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Robert Kennedy, in May 1968, with characteristically brilliant oratory, pinpointed the deplorable failure of governments to measure their people’s quality of life.
The traditional statistic – per capita Gross Domestic Product (GDP) – ''does not allow for the health of our children, the quality of their education, or the joy of their play; it does not include the beauty of our poetry or the strength of our marriages, the intelligence of our public debate or the integrity of our public officials . . . it measures everything, in short, except that which makes life worthwhile.'' Listen to the speech onYouTube, you will be captivated.
From then on for two generations, governments are struggling to tackle Kennedy's wake-up call. Frustrated with the shortfalls of GDP as an indicator of wellbeing, the world’s statisticians are attempting to find alternative methods to measure quality of people's lives. But it’s not a moment too soon: democracy is under challenge and trust levels in politicians are worryingly low.
The Commission on the Measurement of Economic Performance and Social Progress, led by renowned American economist Joseph Stiglitz, concluded that people lacked confidence in government statistics, and that for many purposes there were better economic statistics for measuring wellbeing than a measure of production: levels of real household income, for example, or the extent of income inequality.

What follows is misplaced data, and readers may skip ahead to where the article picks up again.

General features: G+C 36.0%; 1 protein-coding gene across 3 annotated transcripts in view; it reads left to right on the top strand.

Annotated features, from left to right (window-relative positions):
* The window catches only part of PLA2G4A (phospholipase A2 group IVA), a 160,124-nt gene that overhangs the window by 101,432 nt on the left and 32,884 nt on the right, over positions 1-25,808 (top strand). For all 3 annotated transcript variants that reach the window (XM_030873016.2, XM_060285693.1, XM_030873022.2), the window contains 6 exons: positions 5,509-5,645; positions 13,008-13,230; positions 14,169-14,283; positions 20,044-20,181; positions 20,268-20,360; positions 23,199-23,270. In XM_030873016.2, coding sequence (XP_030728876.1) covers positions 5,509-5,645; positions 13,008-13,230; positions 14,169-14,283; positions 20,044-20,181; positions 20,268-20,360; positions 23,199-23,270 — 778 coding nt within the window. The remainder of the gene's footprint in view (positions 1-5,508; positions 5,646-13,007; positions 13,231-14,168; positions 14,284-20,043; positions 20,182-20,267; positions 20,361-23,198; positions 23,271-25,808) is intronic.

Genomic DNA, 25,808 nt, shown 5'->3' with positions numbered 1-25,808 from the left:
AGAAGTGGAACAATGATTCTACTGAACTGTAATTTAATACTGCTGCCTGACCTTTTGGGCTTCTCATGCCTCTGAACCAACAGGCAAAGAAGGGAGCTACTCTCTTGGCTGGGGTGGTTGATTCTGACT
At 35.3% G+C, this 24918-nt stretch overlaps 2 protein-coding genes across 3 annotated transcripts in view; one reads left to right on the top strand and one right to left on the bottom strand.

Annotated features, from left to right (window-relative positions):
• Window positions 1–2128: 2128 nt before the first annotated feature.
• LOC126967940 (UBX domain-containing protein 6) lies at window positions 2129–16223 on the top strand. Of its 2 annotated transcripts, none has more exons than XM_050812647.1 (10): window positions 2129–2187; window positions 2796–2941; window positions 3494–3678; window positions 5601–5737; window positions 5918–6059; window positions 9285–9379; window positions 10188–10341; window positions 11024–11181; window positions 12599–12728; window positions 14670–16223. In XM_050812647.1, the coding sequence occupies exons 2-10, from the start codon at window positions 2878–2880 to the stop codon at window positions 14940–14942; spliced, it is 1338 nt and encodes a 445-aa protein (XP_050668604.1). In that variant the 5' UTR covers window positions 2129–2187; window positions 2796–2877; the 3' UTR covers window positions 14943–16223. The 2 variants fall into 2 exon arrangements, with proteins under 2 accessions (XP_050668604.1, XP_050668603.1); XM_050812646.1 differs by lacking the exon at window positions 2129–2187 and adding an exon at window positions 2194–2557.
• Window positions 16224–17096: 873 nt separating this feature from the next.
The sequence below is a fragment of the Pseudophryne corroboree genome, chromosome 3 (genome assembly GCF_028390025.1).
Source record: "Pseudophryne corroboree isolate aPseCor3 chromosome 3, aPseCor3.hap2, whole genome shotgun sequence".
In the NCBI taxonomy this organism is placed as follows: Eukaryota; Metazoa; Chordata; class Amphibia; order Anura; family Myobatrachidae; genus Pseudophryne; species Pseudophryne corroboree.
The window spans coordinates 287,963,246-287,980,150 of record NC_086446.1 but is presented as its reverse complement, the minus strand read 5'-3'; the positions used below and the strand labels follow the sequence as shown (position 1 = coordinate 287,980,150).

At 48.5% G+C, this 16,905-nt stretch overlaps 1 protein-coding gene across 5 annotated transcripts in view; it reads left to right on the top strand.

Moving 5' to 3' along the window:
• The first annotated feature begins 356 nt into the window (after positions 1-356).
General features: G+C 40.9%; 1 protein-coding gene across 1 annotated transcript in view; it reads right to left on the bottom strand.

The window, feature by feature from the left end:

Not surprisingly, there is a renewed sense of urgency among government statisticians. In May 2010 the OECD launched the Better Life Index, which seeks to respond to the commission's challenge, with Australia ranks highly on the index with only Canada scoring better. The UN Development Program recently issued its 2011 Human Development Report. It creates a composite index by measuring three dimensions – health, education and living standards. The Australian Bureau of Statistics (ABS) has been on the job since 2002. Its most recent Measures of Australia's Progress (MAP), for 2010, has just been released.
It's a good start but the truth is that the attempt to measure the quality of life over time and between nations is still in its infancy. The mission is full of thorny questions - is it appropriate to trade off economic and environmental indicators? Should we balance statistics of current wellbeing (both economic and societal) with measures that might indicate future sustainability (such as levels of indebtedness or environmental degradation)?
Participatory citizenship, democratic engagement, protection from the arbitrary exercise of executive power and freedom of speech are life aspects for which people are willing to risk their lives.
The great danger is the national statistics end up measuring what it is easiest and comforting to measure rather than that which is essential.
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Reference: The Age, Measuring wellbeing is still in the too-hard basket